• Does the Goods and Services Tax (GST) apply for locum work?
    Because Global Medical Staffing is located in the U.S. - and we don't have offices overseas - we are exempt from GST.
  • Do we pay for locum benefits as well as compensation?
    Most of our doctors have worked under the traditional North American locums model—where we invoice your facility and then pay the doctor directly. Under this contract, your facility pays a daily or hourly charge, plus you provide suitable housing, utilities (except long distance telephone usage), and an automobile, which should be available for the physician's business and personal use. For assignments lasting six months or longer we also ask that you provide return airfare for the doctor. We also now offer a direct placement contract, where we charge a percentage of the doctors' annual compensation and benefits.
  • What type of doctors do you recruit for locum positions?

    We recruit doctors from most specialties and have a resource pool of over 85,000 interested and highly qualified candidates.

    Each of these doctors are carefully vetted before they're even considered for placement. Requirements for domestic and international assignments vary, but each Global Medical doctor:

    • Has completed their primary medical degree and/or post-graduate training in Canada, Europe or the United States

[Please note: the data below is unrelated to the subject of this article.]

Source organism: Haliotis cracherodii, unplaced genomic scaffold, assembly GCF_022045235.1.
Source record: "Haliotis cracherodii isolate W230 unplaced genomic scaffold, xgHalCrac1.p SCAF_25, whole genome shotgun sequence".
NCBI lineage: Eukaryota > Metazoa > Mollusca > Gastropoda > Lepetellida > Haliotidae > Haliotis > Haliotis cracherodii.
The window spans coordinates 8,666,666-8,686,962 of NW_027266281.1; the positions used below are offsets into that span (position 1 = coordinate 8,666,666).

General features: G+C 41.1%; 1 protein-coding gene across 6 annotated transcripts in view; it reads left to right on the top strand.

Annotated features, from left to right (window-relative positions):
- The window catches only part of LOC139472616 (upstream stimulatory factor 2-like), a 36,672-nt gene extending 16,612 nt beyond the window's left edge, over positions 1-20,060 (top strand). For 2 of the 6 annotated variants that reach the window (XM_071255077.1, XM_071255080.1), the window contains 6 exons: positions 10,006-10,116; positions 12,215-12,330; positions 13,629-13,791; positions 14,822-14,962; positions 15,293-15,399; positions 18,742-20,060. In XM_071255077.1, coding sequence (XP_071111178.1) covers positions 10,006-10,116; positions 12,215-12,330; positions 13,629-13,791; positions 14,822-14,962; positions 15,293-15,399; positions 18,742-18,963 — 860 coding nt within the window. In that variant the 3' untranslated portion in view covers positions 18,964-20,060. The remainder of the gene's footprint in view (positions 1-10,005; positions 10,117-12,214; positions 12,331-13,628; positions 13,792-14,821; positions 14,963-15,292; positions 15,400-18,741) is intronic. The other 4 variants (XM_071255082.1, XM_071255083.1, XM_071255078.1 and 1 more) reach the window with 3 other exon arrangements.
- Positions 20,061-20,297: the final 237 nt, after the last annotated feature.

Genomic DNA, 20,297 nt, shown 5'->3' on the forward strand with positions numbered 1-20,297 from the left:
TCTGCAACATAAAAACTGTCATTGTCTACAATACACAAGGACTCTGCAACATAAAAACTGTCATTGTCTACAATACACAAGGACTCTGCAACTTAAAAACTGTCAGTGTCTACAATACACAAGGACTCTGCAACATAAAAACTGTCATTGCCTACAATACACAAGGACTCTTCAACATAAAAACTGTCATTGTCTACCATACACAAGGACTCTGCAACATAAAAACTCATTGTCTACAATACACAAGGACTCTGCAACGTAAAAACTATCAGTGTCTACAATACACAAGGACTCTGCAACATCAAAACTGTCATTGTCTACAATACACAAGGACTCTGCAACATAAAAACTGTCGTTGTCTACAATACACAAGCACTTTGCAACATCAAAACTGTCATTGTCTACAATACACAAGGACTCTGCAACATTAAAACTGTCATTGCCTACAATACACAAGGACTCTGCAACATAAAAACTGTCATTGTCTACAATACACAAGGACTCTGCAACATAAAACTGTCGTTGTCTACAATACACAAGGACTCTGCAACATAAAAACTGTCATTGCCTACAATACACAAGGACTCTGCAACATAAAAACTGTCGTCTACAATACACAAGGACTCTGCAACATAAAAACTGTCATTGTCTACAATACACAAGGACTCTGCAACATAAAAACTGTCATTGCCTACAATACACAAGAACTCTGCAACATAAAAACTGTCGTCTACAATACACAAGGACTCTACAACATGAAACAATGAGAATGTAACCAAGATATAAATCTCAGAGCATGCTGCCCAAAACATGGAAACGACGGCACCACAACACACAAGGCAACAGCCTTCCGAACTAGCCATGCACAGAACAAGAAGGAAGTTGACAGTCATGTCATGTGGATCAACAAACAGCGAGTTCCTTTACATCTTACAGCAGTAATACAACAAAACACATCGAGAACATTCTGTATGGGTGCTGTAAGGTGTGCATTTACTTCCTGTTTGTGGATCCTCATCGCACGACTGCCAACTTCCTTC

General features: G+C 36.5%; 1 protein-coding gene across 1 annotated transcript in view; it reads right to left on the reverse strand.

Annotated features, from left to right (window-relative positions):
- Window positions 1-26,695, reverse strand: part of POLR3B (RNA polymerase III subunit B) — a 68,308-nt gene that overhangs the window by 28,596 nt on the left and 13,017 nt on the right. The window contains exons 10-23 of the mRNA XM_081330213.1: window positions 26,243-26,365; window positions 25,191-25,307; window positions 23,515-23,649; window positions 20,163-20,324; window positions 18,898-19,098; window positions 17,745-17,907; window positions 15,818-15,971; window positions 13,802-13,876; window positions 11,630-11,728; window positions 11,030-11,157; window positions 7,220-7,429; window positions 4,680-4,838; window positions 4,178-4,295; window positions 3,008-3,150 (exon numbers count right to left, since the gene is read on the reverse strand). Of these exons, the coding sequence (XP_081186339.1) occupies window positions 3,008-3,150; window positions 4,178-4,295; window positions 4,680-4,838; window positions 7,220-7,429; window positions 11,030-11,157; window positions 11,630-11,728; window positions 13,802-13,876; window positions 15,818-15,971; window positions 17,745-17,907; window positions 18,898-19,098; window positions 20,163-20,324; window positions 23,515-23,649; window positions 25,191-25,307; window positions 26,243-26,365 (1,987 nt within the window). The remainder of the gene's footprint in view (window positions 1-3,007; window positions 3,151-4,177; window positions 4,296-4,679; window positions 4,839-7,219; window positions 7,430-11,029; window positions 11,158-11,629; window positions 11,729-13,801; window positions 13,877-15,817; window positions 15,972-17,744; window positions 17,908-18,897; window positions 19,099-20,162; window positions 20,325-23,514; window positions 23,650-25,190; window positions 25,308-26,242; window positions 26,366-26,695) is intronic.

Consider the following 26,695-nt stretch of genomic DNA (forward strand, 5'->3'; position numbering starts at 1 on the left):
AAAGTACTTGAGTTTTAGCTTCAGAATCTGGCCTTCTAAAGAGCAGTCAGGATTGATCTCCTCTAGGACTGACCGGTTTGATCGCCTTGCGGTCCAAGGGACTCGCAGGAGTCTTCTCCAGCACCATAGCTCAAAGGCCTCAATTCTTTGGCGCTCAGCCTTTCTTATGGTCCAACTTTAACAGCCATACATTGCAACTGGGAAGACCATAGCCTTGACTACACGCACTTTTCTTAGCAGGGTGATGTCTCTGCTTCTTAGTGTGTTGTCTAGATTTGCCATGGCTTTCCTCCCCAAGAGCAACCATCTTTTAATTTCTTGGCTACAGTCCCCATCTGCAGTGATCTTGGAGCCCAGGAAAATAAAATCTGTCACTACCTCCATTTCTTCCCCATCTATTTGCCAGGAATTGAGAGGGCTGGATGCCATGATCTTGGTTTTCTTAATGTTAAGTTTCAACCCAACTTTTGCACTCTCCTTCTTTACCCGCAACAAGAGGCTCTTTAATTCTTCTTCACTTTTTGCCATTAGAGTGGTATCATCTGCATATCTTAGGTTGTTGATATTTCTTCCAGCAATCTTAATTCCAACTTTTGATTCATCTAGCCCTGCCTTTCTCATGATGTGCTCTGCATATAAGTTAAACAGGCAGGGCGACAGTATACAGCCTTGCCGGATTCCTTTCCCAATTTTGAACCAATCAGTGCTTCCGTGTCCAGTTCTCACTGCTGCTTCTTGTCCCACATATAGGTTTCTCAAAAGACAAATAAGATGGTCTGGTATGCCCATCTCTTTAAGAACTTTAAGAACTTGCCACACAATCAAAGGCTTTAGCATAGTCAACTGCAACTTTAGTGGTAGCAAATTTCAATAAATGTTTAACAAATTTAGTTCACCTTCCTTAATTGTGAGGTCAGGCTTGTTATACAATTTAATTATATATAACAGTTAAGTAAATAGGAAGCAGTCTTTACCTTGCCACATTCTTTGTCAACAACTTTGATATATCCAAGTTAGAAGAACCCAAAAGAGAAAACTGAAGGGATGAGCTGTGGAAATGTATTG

• Has training and experience from developed countries and are fully functional in 1st world healthcare settings
    • Is conversant in the latest developments in their fields
    • Is in good standing with all regulatory agencies and facilities
    • Maintains a good malpractice claims history
    • Has excellent references

    Doctors who work in locum assignments in the U.S. must possess at least one active, unrestricted U.S. state medical license, although we can assist a doctor who wishes to secure a license in another state.

    While requirements vary from state to state, the minimum requirement for state medical licensure is completion of a three year residency in an approved United States training program - the only exception to this are federal facilities, like military bases, where any current, unrestricted state medical license that you hold will enable you to practice medicine legally.

    Doctors who work overseas are generally Specialists and must be either Board Certified or Fellows of their respective specialty college. Family and general practitioners, as well as emergency medicine doctors, are not required to be Fellows or Members of their respective college.

    Generally speaking, doctors who work in Australia and New Zealand must have recent, significant experience (3 years or more) working in one of the following countries in order to qualify to work overseas:

    • Australia
    • Austria
    • Belgium
    • Canada
    • Czech Republic
    • Denmark
    • Finland
    • France
    • Germany
    • Greece
    • Iceland
    • Israel
    • Italy
    • New Zealand
    • Norway
    • Republic of Ireland
    • Singapore
    • Spain
    • Sweden
    • Switzerland
    • The Netherlands
    • The United Kingdom
    • The United States
    Non-native English speaking physicians are also required to pass the International English Language Testing System (IELTS). For more information on the test, visit